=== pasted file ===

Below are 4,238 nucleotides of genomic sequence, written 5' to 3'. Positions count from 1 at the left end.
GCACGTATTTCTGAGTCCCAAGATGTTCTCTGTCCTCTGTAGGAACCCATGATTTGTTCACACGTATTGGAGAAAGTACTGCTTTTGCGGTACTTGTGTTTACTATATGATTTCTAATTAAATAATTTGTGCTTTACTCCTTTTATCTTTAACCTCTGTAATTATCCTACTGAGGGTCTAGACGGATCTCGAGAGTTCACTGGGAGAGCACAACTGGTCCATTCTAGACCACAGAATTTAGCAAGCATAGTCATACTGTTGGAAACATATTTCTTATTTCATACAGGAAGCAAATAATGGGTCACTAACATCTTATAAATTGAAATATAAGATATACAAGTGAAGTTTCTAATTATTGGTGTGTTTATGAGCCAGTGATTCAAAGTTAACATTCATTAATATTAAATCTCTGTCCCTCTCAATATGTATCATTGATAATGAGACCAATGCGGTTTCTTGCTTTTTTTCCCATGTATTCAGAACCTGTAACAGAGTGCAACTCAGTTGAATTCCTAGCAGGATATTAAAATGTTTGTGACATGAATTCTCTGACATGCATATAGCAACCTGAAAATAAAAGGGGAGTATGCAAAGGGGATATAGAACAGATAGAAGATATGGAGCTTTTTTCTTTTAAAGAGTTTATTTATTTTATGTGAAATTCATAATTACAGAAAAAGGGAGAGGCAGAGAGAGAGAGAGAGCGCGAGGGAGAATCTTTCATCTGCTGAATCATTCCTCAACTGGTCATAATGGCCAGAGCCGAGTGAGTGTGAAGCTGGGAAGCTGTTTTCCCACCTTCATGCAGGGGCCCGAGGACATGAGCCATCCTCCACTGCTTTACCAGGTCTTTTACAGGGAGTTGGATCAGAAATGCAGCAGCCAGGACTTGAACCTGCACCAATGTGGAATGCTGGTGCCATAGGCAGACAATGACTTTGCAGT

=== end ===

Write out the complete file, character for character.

Below are 4,238 nucleotides of genomic sequence, written 5' to 3'. Positions count from 1 at the left end.
GCACGTATTTCTGAGTCCCAAGATGTTCTCTGTCCTCTGTAGGAACCCATGATTTGTTCACACGTATTGGAGAAAGTACTGCTTTTGCGGTACTTGTGTTTACTATATGATTTCTAATTAAATAATTTGTGCTTTACTCCTTTTATCTTTAACCTCTGTAATTATCCTACTGAGGGTCTAGACGGATCTCGAGAGTTCACTGGGAGAGCACAACTGGTCCATTCTAGACCACAGAATTTAGCAAGCATAGTCATACTGTTGGAAACATATTTCTTATTTCATACAGGAAGCAAATAATGGGTCACTAACATCTTATAAATTGAAATATAAGATATACAAGTGAAGTTTCTAATTATTGGTGTGTTTATGAGCCAGTGATTCAAAGTTAACATTCATTAATATTAAATCTCTGTCCCTCTCAATATGTATCATTGATAATGAGACCAATGCGGTTTCTTGCTTTTTTTCCCATGTATTCAGAACCTGTAACAGAGTGCAACTCAGTTGAATTCCTAGCAGGATATTAAAATGTTTGTGACATGAATTCTCTGACATGCATATAGCAACCTGAAAATAAAAGGGGAGTATGCAAAGGGGATATAGAACAGATAGAAGATATGGAGCTTTTTTCTTTTAAAGAGTTTATTTATTTTATGTGAAATTCATAATTACAGAAAAAGGGAGAGGCAGAGAGAGAGAGAGAGCGCGAGGGAGAATCTTTCATCTGCTGAATCATTCCTCAACTGGTCATAATGGCCAGAGCCGAGTGAGTGTGAAGCTGGGAAGCTGTTTTCCCACCTTCATGCAGGGGCCCGAGGACATGAGCCATCCTCCACTGCTTTACCAGGTCTTTTACAGGGAGTTGGATCAGAAATGCAGCAGCCAGGACTTGAACCTGCACCAATGTGGAATGCTGGTGCCATAGGCAGACAATGACTTTGCAGT